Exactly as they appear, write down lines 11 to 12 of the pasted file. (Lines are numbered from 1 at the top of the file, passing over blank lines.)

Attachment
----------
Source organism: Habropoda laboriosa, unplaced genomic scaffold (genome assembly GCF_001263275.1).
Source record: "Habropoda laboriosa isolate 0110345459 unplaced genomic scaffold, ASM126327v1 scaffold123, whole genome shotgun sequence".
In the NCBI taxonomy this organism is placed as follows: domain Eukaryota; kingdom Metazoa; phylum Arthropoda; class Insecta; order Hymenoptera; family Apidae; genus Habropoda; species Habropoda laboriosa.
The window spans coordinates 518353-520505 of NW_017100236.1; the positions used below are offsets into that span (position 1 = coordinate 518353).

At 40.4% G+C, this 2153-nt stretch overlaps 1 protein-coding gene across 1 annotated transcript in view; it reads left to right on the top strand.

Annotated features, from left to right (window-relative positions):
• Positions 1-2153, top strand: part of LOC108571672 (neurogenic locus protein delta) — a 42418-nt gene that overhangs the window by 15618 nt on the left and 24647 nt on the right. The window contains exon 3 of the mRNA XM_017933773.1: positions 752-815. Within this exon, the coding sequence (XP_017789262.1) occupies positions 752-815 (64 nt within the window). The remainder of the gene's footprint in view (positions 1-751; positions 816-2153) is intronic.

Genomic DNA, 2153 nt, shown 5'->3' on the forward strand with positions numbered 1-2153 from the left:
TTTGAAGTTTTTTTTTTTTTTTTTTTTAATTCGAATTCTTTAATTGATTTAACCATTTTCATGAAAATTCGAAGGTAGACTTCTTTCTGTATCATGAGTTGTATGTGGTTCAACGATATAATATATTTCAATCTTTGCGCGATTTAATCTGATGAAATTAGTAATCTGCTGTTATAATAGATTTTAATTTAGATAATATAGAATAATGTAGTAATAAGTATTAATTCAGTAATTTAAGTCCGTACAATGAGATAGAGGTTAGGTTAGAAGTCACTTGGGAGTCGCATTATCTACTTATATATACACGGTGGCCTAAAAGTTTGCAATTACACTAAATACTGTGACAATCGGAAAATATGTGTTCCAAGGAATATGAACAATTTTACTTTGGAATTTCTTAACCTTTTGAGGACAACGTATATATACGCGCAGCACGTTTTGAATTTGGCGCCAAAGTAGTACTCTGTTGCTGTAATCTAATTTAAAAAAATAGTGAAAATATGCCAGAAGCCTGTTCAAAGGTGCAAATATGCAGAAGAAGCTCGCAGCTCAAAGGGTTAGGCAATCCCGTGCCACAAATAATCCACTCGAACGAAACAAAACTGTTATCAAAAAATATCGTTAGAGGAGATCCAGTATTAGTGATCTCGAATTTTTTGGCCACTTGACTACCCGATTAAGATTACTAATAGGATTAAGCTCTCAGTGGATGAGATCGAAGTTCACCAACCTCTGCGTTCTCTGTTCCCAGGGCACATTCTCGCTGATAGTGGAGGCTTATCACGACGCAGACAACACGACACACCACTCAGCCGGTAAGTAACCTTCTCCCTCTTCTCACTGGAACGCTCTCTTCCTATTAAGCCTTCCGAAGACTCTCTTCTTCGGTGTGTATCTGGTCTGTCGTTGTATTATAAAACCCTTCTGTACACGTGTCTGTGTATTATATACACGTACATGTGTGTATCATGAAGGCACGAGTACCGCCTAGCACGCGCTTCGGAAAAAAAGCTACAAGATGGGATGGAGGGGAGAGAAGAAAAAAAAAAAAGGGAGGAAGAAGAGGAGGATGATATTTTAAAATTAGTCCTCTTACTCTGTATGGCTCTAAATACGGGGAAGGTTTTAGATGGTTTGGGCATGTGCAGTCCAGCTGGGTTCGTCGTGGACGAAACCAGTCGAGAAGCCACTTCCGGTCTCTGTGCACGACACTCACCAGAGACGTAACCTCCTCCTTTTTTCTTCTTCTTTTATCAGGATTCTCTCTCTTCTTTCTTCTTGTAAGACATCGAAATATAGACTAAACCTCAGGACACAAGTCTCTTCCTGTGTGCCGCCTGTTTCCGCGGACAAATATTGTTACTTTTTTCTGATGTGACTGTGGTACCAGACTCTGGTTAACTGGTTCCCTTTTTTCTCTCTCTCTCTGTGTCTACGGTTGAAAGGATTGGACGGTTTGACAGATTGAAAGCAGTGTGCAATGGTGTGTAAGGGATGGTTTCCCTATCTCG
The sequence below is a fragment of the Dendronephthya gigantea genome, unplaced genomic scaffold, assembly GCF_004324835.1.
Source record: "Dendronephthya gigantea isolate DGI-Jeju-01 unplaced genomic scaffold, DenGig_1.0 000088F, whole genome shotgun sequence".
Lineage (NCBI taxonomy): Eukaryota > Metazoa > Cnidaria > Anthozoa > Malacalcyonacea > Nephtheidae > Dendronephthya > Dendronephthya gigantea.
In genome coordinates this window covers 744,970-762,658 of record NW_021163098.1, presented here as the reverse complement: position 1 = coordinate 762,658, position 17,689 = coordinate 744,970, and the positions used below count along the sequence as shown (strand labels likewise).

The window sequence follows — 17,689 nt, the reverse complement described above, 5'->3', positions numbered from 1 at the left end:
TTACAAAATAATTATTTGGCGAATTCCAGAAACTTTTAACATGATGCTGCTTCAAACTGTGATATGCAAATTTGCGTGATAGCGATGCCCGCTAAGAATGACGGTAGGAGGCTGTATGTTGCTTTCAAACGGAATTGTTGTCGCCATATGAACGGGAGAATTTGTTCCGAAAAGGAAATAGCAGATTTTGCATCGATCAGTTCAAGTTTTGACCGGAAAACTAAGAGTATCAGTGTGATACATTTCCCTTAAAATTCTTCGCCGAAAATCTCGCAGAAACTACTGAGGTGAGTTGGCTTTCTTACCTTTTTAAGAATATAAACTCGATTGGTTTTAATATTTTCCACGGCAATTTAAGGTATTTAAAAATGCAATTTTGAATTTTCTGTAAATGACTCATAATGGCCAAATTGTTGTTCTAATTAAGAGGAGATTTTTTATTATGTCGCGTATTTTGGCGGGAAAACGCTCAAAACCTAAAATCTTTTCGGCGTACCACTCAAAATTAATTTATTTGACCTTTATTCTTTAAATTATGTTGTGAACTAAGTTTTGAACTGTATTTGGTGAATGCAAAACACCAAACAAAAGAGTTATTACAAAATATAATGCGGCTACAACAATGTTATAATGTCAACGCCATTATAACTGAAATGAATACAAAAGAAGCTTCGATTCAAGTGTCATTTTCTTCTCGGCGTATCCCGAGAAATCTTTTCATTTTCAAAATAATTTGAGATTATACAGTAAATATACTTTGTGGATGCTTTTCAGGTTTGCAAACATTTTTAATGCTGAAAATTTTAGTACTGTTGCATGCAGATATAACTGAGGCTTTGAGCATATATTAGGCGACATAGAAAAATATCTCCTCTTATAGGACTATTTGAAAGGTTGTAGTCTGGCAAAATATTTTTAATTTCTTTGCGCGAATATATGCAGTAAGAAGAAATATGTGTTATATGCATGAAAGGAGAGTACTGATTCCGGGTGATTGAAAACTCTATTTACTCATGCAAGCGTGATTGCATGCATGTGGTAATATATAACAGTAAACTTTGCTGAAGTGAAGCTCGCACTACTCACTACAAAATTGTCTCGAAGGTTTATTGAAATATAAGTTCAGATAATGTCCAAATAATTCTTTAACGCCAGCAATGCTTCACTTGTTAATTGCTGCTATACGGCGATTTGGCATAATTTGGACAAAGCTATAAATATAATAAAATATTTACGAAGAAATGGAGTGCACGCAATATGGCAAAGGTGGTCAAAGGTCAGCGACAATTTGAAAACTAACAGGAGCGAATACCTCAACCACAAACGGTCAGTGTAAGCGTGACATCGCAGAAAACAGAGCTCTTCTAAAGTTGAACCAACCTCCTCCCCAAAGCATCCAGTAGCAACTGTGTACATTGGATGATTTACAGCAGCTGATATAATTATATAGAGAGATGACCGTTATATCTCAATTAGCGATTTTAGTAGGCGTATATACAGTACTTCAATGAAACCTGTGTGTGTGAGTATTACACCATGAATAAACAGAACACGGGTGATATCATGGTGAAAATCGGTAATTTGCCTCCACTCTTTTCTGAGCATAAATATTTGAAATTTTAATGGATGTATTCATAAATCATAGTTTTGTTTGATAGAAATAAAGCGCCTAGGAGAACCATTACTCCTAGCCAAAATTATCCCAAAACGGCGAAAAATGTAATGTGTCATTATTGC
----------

Source record: "Dendronephthya gigantea isolate DGI-Jeju-01 unplaced genomic scaffold, DenGig_1.0 000088F, whole genome shotgun sequence".
Lineage (NCBI taxonomy): Eukaryota > Metazoa > Cnidaria > Anthozoa > Malacalcyonacea > Nephtheidae > Dendronephthya > Dendronephthya gigantea.